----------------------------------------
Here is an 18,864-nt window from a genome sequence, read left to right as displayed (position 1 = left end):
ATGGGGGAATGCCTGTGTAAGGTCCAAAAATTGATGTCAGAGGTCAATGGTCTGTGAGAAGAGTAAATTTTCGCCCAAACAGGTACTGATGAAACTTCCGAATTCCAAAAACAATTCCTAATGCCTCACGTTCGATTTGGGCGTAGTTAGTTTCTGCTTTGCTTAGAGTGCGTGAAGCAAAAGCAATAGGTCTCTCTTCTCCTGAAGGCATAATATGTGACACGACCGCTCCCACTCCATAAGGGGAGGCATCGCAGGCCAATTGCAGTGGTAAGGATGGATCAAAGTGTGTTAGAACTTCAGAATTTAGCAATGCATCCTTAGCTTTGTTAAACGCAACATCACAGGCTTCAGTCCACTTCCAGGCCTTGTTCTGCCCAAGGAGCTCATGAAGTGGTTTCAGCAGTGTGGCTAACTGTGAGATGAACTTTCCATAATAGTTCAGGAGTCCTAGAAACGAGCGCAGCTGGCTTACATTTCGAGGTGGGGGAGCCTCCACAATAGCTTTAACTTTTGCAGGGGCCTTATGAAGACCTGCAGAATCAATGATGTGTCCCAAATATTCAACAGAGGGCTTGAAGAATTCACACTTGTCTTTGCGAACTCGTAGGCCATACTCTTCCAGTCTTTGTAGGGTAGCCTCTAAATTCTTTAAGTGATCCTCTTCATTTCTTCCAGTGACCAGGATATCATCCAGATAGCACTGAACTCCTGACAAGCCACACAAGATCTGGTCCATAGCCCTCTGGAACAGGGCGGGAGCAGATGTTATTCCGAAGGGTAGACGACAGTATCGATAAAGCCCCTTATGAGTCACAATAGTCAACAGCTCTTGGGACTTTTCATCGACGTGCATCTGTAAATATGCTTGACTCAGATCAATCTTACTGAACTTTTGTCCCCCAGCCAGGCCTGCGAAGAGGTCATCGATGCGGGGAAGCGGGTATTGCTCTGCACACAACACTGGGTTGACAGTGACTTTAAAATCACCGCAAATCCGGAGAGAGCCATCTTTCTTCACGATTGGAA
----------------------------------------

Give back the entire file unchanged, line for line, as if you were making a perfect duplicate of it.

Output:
Here is an 18,864-nt window from a genome sequence, read left to right as displayed (position 1 = left end):
ATGGGGGAATGCCTGTGTAAGGTCCAAAAATTGATGTCAGAGGTCAATGGTCTGTGAGAAGAGTAAATTTTCGCCCAAACAGGTACTGATGAAACTTCCGAATTCCAAAAACAATTCCTAATGCCTCACGTTCGATTTGGGCGTAGTTAGTTTCTGCTTTGCTTAGAGTGCGTGAAGCAAAAGCAATAGGTCTCTCTTCTCCTGAAGGCATAATATGTGACACGACCGCTCCCACTCCATAAGGGGAGGCATCGCAGGCCAATTGCAGTGGTAAGGATGGATCAAAGTGTGTTAGAACTTCAGAATTTAGCAATGCATCCTTAGCTTTGTTAAACGCAACATCACAGGCTTCAGTCCACTTCCAGGCCTTGTTCTGCCCAAGGAGCTCATGAAGTGGTTTCAGCAGTGTGGCTAACTGTGAGATGAACTTTCCATAATAGTTCAGGAGTCCTAGAAACGAGCGCAGCTGGCTTACATTTCGAGGTGGGGGAGCCTCCACAATAGCTTTAACTTTTGCAGGGGCCTTATGAAGACCTGCAGAATCAATGATGTGTCCCAAATATTCAACAGAGGGCTTGAAGAATTCACACTTGTCTTTGCGAACTCGTAGGCCATACTCTTCCAGTCTTTGTAGGGTAGCCTCTAAATTCTTTAAGTGATCCTCTTCATTTCTTCCAGTGACCAGGATATCATCCAGATAGCACTGAACTCCTGACAAGCCACACAAGATCTGGTCCATAGCCCTCTGGAACAGGGCGGGAGCAGATGTTATTCCGAAGGGTAGACGACAGTATCGATAAAGCCCCTTATGAGTCACAATAGTCAACAGCTCTTGGGACTTTTCATCGACGTGCATCTGTAAATATGCTTGACTCAGATCAATCTTACTGAACTTTTGTCCCCCAGCCAGGCCTGCGAAGAGGTCATCGATGCGGGGAAGCGGGTATTGCTCTGCACACAACACTGGGTTGACAGTGACTTTAAAATCACCGCAAATCCGGAGAGAGCCATCTTTCTTCACGATTGGAA